Being a step-parent

I’ve heard from at least three different people in the last week that being a step-parent is hard. 

I think being a parent is hard.  I think being a kid with four parents and two homes is hard.  I really don’t think being a stepmom is that much harder than being a mom.  (Once in a while it’s a bit frustrating when someone listens to dad when they wouldn’t listen to you but most of the time there’s no difference.)  The difference is it’s just a bit harder communicating among four parents and keeping consistent rules than it is between two, but I don’t think I have it any harder than any of the other three parents! 

Now if someone would just show me where that Magic Guidebook to Parenting is …

Dads are great, even unprepared, maybe even because they are unprepared

I was driving home from the airport last night when I got a call from Frank saying ‘Come to the softball field! I forgot the diaper bag!’ 

I was driving along all annoyed that it was eight o’clock at night and Caleb hadn’t had dinner when I started remembering some of the good times I had with my dad.  Like the time we snowmobiled from one town to another in Alaska with no extra clothes or safety gear much less dinner!  (Did I mention I was six years old and my sister was four?)  Or the time I got a piggy back ride down a cliff to see a "bear’s cave."  I don’t even remember how old I was during that one.  Did those experiences make me more comfortable jumping on a plane alone to visit India?  Or going horse back riding for a week in Australia?  Or meeting a big potential client for the first time?  You bet.  So maybe unprepared dads and missing dinner isn’t such a bad thing.  I relaxed and went to rescue Caleb (or was it rescuing Frank?) at the softball fields.  At least Caleb was very happy to see me!

Is life too easy in the Peace Corps?

My cousin Kelsi is in the Peace Corps and people have been giving her a hard time that she’s got it easy.  She’s really been enjoying the Domican Republic and writing some great stories about the country and the people there.  Having been in third world countries and a lot of Carribean countries, I don’t think it she has it easy.  I’m really glad she’s enjoying the good parts.  In her email today she shared one of the negative sides for the first time:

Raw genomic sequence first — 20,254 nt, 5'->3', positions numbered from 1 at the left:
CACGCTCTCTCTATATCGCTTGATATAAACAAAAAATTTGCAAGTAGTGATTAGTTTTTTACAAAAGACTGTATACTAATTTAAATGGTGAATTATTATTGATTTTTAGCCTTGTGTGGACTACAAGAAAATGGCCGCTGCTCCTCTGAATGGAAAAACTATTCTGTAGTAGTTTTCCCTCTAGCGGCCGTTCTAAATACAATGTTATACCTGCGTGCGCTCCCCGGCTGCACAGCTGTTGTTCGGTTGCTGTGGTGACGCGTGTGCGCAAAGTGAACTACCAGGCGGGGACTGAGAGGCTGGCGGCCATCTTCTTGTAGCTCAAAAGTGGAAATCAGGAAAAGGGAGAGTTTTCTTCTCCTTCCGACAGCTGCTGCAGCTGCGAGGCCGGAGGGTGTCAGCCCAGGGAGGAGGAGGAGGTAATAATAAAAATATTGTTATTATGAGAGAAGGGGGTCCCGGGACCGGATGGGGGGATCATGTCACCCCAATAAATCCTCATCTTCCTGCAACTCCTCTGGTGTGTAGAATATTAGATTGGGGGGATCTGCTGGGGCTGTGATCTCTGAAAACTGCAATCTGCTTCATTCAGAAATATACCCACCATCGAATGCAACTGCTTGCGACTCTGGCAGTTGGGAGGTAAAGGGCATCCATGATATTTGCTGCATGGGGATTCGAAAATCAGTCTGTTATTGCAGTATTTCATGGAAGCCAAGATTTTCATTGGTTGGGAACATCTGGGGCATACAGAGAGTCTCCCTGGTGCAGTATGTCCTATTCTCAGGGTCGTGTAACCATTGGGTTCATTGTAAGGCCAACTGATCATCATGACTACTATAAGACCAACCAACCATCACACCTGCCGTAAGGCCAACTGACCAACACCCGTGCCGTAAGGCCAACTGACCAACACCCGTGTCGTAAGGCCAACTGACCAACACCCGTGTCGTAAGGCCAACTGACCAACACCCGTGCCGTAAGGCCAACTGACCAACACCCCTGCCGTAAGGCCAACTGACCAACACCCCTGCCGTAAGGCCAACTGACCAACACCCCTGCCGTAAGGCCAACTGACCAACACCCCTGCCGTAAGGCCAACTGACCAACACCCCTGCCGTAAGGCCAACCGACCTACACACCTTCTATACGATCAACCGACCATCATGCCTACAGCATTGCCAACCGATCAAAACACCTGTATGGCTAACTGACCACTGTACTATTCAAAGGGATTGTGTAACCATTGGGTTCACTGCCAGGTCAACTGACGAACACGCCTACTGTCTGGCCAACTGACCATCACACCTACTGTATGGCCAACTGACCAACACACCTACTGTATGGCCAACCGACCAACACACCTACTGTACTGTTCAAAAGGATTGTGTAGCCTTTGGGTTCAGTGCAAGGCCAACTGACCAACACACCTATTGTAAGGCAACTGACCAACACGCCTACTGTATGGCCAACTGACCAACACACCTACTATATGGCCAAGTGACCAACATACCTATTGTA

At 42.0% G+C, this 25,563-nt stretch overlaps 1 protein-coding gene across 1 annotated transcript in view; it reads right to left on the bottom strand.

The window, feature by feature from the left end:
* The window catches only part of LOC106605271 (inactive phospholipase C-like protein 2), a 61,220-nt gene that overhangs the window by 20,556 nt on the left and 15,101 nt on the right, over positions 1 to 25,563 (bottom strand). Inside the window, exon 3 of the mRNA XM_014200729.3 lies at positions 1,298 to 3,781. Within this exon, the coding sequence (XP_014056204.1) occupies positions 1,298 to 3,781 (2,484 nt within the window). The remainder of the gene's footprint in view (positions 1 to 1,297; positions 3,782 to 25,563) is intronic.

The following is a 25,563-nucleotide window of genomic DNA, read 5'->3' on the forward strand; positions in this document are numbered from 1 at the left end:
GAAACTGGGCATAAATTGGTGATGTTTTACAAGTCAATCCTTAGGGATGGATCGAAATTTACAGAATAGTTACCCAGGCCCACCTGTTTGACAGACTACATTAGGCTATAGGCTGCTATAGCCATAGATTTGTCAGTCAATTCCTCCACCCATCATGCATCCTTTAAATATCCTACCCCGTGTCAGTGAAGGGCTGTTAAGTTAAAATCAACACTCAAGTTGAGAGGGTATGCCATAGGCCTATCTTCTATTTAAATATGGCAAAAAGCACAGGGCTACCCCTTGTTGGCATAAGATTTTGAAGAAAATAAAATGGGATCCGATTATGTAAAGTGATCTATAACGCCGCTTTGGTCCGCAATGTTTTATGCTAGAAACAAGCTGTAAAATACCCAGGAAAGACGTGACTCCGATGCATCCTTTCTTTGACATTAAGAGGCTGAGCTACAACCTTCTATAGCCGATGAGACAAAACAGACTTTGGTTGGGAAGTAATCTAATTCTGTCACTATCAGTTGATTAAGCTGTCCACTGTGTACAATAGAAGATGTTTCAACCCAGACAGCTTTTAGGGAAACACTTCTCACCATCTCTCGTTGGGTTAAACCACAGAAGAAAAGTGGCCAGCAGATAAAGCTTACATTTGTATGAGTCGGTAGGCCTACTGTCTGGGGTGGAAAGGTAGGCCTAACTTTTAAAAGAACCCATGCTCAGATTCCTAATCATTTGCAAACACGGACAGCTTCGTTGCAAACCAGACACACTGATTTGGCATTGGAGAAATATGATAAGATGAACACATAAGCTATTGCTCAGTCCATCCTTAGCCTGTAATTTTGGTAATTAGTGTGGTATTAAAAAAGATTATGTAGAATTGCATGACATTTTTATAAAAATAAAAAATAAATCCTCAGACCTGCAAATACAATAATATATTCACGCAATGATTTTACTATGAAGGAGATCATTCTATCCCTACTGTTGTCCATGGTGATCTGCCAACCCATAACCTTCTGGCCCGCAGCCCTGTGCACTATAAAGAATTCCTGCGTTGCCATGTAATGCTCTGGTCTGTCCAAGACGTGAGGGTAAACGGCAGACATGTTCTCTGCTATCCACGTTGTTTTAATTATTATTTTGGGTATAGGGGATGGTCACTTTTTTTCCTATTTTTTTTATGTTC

The first thing I saw when I got to my house in La Cienega was the hugest rat I
had ever seen being chased by the family dog.  I about started freaking out on
the spot, but since it was the family´s first impression of me, I held it
together as much as I could.  They reassure me that there are no rats in the
house, but I have the dog and cat sleep in my room just in case.

It reminded me of a hotel in Honduras where I was sitting at the pool and two rats tried to climb up on my chair.  I pulled up my feet and let my friend continue to sleep in the other lounger.  What else could you do?  I certainly wasn’t going to go anywhere while they were there!  I wish I’d had a dog!

Which would you prefer, more money or more friends?

I just read a very thought provoking article, Why Having More No Longer Makes Us Happy by Bill McKibben.  The author argues that pursuing more wealth worked well in the past when we didn’t have much material wealth but now that we are a relatively wealthy nation, pursuing more and more wealth is making us less happy not happier.   His main points are:

  1. We are pursuing more and more wealth because it worked in the past,
  2. We are spending less and less time with family and friends,
  3. We are busier and more isolated,
  4. And it isn’t working anymore.